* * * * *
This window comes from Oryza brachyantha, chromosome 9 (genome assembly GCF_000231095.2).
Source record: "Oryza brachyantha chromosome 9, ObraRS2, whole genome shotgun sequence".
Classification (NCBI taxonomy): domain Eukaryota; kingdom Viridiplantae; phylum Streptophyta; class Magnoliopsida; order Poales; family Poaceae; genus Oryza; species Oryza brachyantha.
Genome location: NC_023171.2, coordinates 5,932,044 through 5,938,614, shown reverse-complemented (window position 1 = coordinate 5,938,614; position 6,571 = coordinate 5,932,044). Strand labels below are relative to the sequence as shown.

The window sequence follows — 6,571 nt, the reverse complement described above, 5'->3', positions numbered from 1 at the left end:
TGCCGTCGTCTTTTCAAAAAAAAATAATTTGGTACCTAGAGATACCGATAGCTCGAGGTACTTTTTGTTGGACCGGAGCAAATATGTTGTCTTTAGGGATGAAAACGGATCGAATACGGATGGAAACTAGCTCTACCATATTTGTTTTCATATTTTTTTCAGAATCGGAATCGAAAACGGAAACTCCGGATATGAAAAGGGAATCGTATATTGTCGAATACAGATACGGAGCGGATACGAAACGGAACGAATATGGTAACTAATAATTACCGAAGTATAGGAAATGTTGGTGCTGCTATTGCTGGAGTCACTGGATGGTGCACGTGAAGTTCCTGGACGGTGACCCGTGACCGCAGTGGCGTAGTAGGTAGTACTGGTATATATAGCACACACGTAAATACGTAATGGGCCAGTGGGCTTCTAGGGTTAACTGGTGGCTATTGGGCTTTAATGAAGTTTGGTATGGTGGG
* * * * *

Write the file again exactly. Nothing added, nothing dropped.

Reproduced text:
This window comes from Oryza brachyantha, chromosome 9 (genome assembly GCF_000231095.2).
Source record: "Oryza brachyantha chromosome 9, ObraRS2, whole genome shotgun sequence".
Classification (NCBI taxonomy): domain Eukaryota; kingdom Viridiplantae; phylum Streptophyta; class Magnoliopsida; order Poales; family Poaceae; genus Oryza; species Oryza brachyantha.
Genome location: NC_023171.2, coordinates 5,932,044 through 5,938,614, shown reverse-complemented (window position 1 = coordinate 5,938,614; position 6,571 = coordinate 5,932,044). Strand labels below are relative to the sequence as shown.

The window sequence follows — 6,571 nt, the reverse complement described above, 5'->3', positions numbered from 1 at the left end:
TGCCGTCGTCTTTTCAAAAAAAAATAATTTGGTACCTAGAGATACCGATAGCTCGAGGTACTTTTTGTTGGACCGGAGCAAATATGTTGTCTTTAGGGATGAAAACGGATCGAATACGGATGGAAACTAGCTCTACCATATTTGTTTTCATATTTTTTTCAGAATCGGAATCGAAAACGGAAACTCCGGATATGAAAAGGGAATCGTATATTGTCGAATACAGATACGGAGCGGATACGAAACGGAACGAATATGGTAACTAATAATTACCGAAGTATAGGAAATGTTGGTGCTGCTATTGCTGGAGTCACTGGATGGTGCACGTGAAGTTCCTGGACGGTGACCCGTGACCGCAGTGGCGTAGTAGGTAGTACTGGTATATATAGCACACACGTAAATACGTAATGGGCCAGTGGGCTTCTAGGGTTAACTGGTGGCTATTGGGCTTTAATGAAGTTTGGTATGGTGGG